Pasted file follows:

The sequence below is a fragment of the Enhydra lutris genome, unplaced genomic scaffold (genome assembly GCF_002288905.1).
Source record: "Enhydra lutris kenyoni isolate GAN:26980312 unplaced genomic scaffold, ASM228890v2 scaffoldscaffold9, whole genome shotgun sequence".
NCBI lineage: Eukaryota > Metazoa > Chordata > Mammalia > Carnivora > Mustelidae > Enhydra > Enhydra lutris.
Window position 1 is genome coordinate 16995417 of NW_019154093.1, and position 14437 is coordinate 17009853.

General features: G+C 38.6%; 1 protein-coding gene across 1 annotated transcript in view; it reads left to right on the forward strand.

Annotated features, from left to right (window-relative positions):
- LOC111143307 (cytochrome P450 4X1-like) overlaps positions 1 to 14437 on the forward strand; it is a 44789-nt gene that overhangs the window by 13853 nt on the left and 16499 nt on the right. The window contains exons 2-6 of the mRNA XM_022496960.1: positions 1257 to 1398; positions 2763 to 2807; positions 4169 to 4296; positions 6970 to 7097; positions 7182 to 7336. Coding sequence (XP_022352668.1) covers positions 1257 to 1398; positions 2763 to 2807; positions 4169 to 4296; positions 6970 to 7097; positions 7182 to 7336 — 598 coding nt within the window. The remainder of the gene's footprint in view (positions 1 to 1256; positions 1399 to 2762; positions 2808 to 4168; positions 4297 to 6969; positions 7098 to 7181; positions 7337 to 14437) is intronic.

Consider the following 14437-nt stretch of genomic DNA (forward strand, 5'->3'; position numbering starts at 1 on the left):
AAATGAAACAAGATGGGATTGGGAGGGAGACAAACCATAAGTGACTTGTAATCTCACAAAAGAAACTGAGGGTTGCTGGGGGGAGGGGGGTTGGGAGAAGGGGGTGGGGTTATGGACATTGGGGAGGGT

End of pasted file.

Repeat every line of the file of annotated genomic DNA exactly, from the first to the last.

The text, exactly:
The sequence below is a fragment of the Enhydra lutris genome, unplaced genomic scaffold (genome assembly GCF_002288905.1).
Source record: "Enhydra lutris kenyoni isolate GAN:26980312 unplaced genomic scaffold, ASM228890v2 scaffoldscaffold9, whole genome shotgun sequence".
NCBI lineage: Eukaryota > Metazoa > Chordata > Mammalia > Carnivora > Mustelidae > Enhydra > Enhydra lutris.
Window position 1 is genome coordinate 16995417 of NW_019154093.1, and position 14437 is coordinate 17009853.

General features: G+C 38.6%; 1 protein-coding gene across 1 annotated transcript in view; it reads left to right on the forward strand.

Annotated features, from left to right (window-relative positions):
- LOC111143307 (cytochrome P450 4X1-like) overlaps positions 1 to 14437 on the forward strand; it is a 44789-nt gene that overhangs the window by 13853 nt on the left and 16499 nt on the right. The window contains exons 2-6 of the mRNA XM_022496960.1: positions 1257 to 1398; positions 2763 to 2807; positions 4169 to 4296; positions 6970 to 7097; positions 7182 to 7336. Coding sequence (XP_022352668.1) covers positions 1257 to 1398; positions 2763 to 2807; positions 4169 to 4296; positions 6970 to 7097; positions 7182 to 7336 — 598 coding nt within the window. The remainder of the gene's footprint in view (positions 1 to 1256; positions 1399 to 2762; positions 2808 to 4168; positions 4297 to 6969; positions 7098 to 7181; positions 7337 to 14437) is intronic.

Consider the following 14437-nt stretch of genomic DNA (forward strand, 5'->3'; position numbering starts at 1 on the left):
AAATGAAACAAGATGGGATTGGGAGGGAGACAAACCATAAGTGACTTGTAATCTCACAAAAGAAACTGAGGGTTGCTGGGGGGAGGGGGGTTGGGAGAAGGGGGTGGGGTTATGGACATTGGGGAGGGT